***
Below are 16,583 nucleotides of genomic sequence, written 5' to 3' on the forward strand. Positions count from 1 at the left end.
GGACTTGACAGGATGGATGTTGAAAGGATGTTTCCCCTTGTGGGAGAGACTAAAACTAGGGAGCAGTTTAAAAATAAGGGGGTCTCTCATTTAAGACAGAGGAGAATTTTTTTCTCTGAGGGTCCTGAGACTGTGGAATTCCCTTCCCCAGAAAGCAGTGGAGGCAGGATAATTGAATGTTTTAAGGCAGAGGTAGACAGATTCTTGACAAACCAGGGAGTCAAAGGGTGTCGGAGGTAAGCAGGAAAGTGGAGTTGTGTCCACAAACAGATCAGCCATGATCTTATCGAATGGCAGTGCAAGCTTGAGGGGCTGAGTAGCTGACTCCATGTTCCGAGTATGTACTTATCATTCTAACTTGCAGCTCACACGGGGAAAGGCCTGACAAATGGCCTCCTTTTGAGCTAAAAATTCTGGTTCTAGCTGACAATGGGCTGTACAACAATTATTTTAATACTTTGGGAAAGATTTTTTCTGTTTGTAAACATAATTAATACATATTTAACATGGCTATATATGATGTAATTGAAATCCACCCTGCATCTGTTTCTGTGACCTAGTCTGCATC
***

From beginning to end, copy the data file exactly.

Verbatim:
Below are 16,583 nucleotides of genomic sequence, written 5' to 3' on the forward strand. Positions count from 1 at the left end.
GGACTTGACAGGATGGATGTTGAAAGGATGTTTCCCCTTGTGGGAGAGACTAAAACTAGGGAGCAGTTTAAAAATAAGGGGGTCTCTCATTTAAGACAGAGGAGAATTTTTTTCTCTGAGGGTCCTGAGACTGTGGAATTCCCTTCCCCAGAAAGCAGTGGAGGCAGGATAATTGAATGTTTTAAGGCAGAGGTAGACAGATTCTTGACAAACCAGGGAGTCAAAGGGTGTCGGAGGTAAGCAGGAAAGTGGAGTTGTGTCCACAAACAGATCAGCCATGATCTTATCGAATGGCAGTGCAAGCTTGAGGGGCTGAGTAGCTGACTCCATGTTCCGAGTATGTACTTATCATTCTAACTTGCAGCTCACACGGGGAAAGGCCTGACAAATGGCCTCCTTTTGAGCTAAAAATTCTGGTTCTAGCTGACAATGGGCTGTACAACAATTATTTTAATACTTTGGGAAAGATTTTTTCTGTTTGTAAACATAATTAATACATATTTAACATGGCTATATATGATGTAATTGAAATCCACCCTGCATCTGTTTCTGTGACCTAGTCTGCATC